• If the return value is 0, then the dialogue will result in the same dialogue step. You can use "player.Say(SAY_DIALOG, "message");" to change the current dialogue message. This will look like you have a new one, but as of structure it's the same with different text, meaning the same function is called when u used the "Say" option again.
    • If the return value is other than 0, then the dialogue will jump to the specified number in the dialogue structure.
  • Function prefixes for dialogues:
    • "d_" - demand prefix, added to function names which are called from an answer demand.
    • "r_" - result prefix, added to function names which are called from an answer result.
    • "dlg_" - dialogue prefix, added to function names which are called from dialogues.
  • Clean code:
    • This topic is a bit advanced here, but definitely needed. The reason for that is, that most developers, especially those used to C or other lower level languages tend to over optimize stuff or just express themselves in ways that other coders don't understand easy. While this sound cool, the drawback is that at larger projects it will back stab. Always. You can find a lot on this topic on the net, searching around, but here we will only talk about some basic ideas, how to keep your code clean (easily readable for everyone, including yourself later). At first, as for a rookie, the code in this tutorial seems too large and hard to understand because of this. You will need a good IDE, and you will get used to this very soon, after that it will make much more sense and you will agree that this is much better this way.
    • A code (in our case considering that our tools and language is nowhere comparable to high level programming languages like Java, C# etc) is clean when:
    • There are no needs for comments, because the names of variables and functions describe very well their behavior and the logic is easy to follow. (I made a lot of comments, but that was for the purpose of the tutorial, barely any of those is needed, as you probably can see already.)
    • Interfaces are separated from main logic code. (For example see how the functions that are used by dialogues are written.)
    • Follows the same naming conventions and rules through the whole project. (example: the dialogue prefixes mentioned above)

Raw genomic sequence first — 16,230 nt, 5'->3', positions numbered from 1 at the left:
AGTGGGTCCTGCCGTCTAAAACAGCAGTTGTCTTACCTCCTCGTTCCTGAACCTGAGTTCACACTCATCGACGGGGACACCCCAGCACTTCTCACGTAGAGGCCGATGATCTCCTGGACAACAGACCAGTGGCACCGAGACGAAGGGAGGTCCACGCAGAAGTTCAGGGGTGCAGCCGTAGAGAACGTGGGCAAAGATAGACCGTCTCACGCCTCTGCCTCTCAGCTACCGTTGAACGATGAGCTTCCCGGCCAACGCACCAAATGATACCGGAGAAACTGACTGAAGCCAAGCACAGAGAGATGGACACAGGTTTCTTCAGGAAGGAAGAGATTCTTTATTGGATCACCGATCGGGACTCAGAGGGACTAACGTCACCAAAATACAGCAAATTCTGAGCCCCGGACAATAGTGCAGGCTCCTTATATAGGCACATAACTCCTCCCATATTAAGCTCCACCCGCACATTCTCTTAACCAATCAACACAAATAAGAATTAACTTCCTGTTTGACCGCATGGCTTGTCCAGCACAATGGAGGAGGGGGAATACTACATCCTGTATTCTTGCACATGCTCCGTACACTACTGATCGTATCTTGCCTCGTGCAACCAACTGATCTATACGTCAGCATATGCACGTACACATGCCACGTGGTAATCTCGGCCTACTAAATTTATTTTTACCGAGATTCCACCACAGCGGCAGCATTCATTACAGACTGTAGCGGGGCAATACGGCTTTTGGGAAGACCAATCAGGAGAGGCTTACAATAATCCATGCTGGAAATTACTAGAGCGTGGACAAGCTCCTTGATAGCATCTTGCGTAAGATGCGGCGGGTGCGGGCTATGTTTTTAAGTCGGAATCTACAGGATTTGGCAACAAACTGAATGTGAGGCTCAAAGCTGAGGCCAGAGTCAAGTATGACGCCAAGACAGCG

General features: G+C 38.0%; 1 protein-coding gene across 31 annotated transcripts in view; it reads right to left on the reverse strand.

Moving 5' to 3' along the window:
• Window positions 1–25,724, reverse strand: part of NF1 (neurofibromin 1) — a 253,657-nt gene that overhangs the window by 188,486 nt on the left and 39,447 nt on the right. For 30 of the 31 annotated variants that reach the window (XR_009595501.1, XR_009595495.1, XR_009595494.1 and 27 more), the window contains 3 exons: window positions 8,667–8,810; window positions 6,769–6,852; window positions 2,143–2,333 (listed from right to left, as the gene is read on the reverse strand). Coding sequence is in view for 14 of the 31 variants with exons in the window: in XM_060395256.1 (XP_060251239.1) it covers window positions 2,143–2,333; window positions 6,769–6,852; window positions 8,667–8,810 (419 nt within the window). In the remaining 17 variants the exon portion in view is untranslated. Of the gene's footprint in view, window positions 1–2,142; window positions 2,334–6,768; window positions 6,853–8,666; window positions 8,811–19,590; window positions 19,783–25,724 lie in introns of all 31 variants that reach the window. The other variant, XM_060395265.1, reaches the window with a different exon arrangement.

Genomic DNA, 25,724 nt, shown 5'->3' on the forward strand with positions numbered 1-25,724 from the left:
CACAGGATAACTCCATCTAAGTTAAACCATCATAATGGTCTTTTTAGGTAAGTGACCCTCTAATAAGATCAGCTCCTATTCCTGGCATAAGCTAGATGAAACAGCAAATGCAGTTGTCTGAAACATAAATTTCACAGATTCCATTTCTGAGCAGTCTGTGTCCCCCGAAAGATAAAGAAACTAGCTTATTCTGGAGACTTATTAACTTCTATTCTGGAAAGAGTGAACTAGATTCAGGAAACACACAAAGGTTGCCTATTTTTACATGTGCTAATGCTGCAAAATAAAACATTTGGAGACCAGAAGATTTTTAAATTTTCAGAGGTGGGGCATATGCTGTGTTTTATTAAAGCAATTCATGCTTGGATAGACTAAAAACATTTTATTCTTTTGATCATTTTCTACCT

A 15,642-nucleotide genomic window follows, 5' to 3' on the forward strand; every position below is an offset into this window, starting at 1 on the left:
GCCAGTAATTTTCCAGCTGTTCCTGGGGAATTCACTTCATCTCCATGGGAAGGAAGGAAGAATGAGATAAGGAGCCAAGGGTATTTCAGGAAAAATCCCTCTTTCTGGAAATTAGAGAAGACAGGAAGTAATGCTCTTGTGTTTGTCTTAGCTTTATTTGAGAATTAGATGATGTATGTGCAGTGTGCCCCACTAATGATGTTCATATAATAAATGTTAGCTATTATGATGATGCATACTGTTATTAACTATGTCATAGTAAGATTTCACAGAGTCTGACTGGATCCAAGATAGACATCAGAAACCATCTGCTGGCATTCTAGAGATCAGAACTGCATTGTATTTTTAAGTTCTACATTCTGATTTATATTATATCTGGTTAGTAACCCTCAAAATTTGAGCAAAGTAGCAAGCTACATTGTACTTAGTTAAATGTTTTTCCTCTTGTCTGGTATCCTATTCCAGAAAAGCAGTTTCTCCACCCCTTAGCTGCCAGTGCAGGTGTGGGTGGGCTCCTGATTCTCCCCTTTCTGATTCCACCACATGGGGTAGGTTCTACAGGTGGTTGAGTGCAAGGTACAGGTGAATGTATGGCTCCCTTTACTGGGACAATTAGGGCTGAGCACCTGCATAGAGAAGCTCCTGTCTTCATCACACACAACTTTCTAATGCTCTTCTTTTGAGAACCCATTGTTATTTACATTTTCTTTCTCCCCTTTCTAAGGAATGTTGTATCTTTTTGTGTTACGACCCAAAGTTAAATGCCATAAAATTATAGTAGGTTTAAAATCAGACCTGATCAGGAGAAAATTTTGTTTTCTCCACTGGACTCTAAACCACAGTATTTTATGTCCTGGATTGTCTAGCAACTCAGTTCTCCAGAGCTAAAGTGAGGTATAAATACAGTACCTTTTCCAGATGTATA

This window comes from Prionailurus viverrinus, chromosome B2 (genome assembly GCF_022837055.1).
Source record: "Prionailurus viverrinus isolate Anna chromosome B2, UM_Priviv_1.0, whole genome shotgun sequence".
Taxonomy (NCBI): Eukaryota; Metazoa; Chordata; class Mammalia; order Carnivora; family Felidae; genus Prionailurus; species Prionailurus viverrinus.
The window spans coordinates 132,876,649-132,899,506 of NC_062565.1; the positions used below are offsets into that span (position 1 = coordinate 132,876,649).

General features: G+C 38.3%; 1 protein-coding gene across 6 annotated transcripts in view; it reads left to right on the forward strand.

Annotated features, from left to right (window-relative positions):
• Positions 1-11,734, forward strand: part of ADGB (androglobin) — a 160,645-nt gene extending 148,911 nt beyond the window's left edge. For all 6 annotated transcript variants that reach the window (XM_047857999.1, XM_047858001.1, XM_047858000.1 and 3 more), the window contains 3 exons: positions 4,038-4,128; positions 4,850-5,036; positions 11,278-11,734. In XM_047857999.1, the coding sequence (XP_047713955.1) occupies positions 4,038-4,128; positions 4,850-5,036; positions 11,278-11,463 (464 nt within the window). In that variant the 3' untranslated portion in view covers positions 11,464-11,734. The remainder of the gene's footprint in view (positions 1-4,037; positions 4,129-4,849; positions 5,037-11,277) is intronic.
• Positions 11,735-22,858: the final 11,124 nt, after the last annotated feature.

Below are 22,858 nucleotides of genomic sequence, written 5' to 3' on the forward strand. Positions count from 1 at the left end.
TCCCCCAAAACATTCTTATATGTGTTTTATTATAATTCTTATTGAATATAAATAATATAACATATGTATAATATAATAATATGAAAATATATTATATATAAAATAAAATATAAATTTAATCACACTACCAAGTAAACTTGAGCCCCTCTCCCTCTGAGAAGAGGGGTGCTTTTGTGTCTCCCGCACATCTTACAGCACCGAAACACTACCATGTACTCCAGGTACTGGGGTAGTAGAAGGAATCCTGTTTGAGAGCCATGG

• Higher level logic and lower level logic are separated, and not in the same function.(example: r_SpinTheRoulette)
    • Add anything to the list which you can find applicable here by the Clean Code standards, what I mentioned above are the minimum.
    • Clean code should always be used when the performance of the module, function is not critical. In that case, performance optimization overrides this, however that is usually less than 5% of the whole projects code base and I don't think that here is different, but it's for you to find it out.
    • Our casino game is obviously not a performance critical scenario, so the worst thing one could to is to fill it with left shifts to moving around flag values, etc.
    • Also, our casino game is designed to be extendable in the future. The sign for this is the modularity. The interface can be replaced to a GUI later on if needed, without changing too much of the actual code. If we had classes I would advise to make your programs open for extension but closed for modification, but that is another story.

Full dialogue in editor:

(image soon)

Full Source Code

  • Header file used for gambling: gambling_h.fos
  • Main script file for roulette operations: gambling_roulette.fos
  • Dialog file for casino roulette host: all_casino_roulette_host.dlg
  • Dialog list modifications inside the dialogues list file, add this line to dialogs.lst:
    • "$ 2110 all_casino_roulette_host"
  • Variable list modification: _vars.fos
  • All that is left, that you make a new NPC near a casino table (or edit one) and set it's dialogue number to 2110.

Code Review

  • obj& does not need valid() check - Fixed
  • lines 471-479 could be just return( Random(1,100) <= gamblingblabla );
  • 488+ is slow. wait, slow and ugly
  • if( red.find(number) >= 0 ) return GAMB_CRAP; - Fixed
  • getBetTypeAsString() begs for switch() - Fixed (did not become better)

Ideas to Enhance the Gambling Script

  • Make the roulette offer advantages as well if the gambling skill is raised, not just the diminishing of penalties.
  • Add script that actually helps (has a chance to help) the player in case he has higher gambling than the host NPC.
  • Limit how exploitable by cooldown timers if a player has won too much.
  • Add a random factor to host NPC gambling skill. This means that whenever a session starts, the host NPC's gambling skill is modified to a different value, depending on the base gambling value. So there is no sure way to know if someone spams the tables, he eventually comes out with a net win.
  • Add some special quest/encounter where the casino lord sends some bounty hunters after the player.
  • Additionally, if the player won a huge amount, some thugs NPC's will follow him and try to ambush him. Maybe these assassin would be able follow the player even to his tent, kill him and loot random stuff from there!
  • Items or quests that temporarily affect gambling.

(image soon)